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Tom McCarthy

C Is for Controversy

Tom McCarthy The title of Tom McCarthy’s new novel, C, stands for seemingly countless things: the surname of protagonist Serge Carrefax; the caul that he is born with in 1898; the copper wire that transmits the wireless signals he sends; the cocaine he ingests in the Royal Air Force in the First World War; the crypt near Cairo where he finds himself towards the end of the novel in 1922; as well as communication, circuits, carbon, curves …

Despite its linear story, the novel is a dense network of ideas and images; readers become detectives, raking the text for clues about its meaning. These connections can seem so pervasive that they carry over into real life. On a cloudy morning in London’s Clerkenwell, near where McCarthy lives, we meet and choose a café more or less at random. Only then do we notice its logo: embedded in a shield, a stylized "C."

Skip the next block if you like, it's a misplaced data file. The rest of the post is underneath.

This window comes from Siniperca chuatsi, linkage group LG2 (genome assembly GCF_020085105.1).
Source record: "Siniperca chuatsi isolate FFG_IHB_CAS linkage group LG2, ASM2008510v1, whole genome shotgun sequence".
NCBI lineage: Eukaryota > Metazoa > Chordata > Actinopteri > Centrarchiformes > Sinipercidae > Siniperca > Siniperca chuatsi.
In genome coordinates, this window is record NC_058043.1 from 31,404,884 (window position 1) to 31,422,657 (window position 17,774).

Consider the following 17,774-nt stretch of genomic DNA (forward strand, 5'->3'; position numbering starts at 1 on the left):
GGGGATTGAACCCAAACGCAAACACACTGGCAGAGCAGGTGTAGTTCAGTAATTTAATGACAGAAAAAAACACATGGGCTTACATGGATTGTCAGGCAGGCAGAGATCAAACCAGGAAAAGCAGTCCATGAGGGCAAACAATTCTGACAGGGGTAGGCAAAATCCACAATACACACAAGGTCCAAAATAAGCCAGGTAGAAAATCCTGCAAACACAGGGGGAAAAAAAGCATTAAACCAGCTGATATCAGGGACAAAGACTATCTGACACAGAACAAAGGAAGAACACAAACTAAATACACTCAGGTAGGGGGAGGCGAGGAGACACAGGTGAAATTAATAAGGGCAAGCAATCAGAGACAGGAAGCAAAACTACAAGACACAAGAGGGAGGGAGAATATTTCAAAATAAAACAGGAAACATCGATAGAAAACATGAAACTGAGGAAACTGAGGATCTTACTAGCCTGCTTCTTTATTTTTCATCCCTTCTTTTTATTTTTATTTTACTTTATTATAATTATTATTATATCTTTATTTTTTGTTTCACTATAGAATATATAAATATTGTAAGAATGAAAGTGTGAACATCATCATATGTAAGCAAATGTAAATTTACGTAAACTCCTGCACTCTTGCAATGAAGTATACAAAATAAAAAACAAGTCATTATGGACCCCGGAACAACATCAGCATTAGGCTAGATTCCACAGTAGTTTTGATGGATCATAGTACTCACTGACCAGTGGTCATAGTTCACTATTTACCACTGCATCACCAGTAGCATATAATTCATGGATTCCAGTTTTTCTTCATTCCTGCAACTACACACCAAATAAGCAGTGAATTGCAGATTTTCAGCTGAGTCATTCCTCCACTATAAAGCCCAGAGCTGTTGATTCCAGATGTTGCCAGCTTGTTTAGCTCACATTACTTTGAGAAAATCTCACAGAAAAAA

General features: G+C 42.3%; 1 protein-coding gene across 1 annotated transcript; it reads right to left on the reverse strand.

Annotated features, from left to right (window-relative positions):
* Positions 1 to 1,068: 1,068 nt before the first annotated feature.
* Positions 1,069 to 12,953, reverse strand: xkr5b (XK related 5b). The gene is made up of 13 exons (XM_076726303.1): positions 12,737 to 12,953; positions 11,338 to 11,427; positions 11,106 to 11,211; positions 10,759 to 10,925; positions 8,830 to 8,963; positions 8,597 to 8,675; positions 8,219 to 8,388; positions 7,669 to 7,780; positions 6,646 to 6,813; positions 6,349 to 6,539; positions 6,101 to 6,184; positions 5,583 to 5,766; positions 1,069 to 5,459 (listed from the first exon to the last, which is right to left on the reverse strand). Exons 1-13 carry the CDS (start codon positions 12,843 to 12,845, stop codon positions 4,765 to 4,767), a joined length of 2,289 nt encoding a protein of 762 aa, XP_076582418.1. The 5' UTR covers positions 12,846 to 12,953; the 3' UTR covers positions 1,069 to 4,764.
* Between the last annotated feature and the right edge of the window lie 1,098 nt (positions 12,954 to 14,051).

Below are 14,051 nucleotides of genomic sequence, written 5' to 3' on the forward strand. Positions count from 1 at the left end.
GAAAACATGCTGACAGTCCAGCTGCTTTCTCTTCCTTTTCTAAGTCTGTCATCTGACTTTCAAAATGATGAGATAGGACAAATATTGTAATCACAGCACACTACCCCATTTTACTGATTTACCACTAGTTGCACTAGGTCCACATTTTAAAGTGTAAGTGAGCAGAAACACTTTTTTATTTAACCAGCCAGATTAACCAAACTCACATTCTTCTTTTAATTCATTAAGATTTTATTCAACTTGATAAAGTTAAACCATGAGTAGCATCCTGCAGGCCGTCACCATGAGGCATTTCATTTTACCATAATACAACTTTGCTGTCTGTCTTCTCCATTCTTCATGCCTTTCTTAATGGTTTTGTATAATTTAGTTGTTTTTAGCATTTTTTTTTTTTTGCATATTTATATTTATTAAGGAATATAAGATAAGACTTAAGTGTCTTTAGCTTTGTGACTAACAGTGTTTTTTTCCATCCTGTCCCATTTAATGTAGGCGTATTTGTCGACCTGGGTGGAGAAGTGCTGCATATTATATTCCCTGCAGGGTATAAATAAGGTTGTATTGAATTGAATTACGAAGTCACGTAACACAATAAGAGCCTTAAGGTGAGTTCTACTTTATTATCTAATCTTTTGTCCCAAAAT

— Story continues at CBC.ca

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